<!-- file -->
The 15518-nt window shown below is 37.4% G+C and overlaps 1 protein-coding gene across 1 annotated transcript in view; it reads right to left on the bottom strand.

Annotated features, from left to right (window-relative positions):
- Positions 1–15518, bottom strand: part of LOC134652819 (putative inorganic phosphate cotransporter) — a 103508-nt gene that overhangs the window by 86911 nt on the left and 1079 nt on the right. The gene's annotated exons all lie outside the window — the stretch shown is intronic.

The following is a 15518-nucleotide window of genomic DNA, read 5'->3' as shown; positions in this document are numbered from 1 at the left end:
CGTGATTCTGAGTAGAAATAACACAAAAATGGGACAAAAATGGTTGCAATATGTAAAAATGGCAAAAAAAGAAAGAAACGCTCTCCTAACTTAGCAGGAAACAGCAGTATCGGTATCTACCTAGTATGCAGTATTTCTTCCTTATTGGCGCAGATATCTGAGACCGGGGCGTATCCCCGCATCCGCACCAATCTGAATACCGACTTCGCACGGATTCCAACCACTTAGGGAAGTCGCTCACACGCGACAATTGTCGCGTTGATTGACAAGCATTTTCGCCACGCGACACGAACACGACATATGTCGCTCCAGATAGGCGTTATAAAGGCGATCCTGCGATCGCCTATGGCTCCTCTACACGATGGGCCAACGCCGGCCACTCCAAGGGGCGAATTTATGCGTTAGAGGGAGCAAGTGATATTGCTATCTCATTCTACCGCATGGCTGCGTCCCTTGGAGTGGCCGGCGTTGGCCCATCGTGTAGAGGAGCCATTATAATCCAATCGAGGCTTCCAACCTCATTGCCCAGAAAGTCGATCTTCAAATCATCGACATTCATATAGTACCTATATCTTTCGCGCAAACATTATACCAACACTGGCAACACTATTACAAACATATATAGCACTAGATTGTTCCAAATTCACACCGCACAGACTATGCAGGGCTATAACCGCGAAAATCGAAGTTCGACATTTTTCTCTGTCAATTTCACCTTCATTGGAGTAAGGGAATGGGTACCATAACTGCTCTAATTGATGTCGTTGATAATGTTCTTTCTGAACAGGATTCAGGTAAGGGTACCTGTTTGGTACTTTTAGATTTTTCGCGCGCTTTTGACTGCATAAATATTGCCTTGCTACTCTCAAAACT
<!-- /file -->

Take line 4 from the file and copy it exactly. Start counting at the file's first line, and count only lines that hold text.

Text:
The following is a 15518-nucleotide window of genomic DNA, read 5'->3' as shown; positions in this document are numbered from 1 at the left end: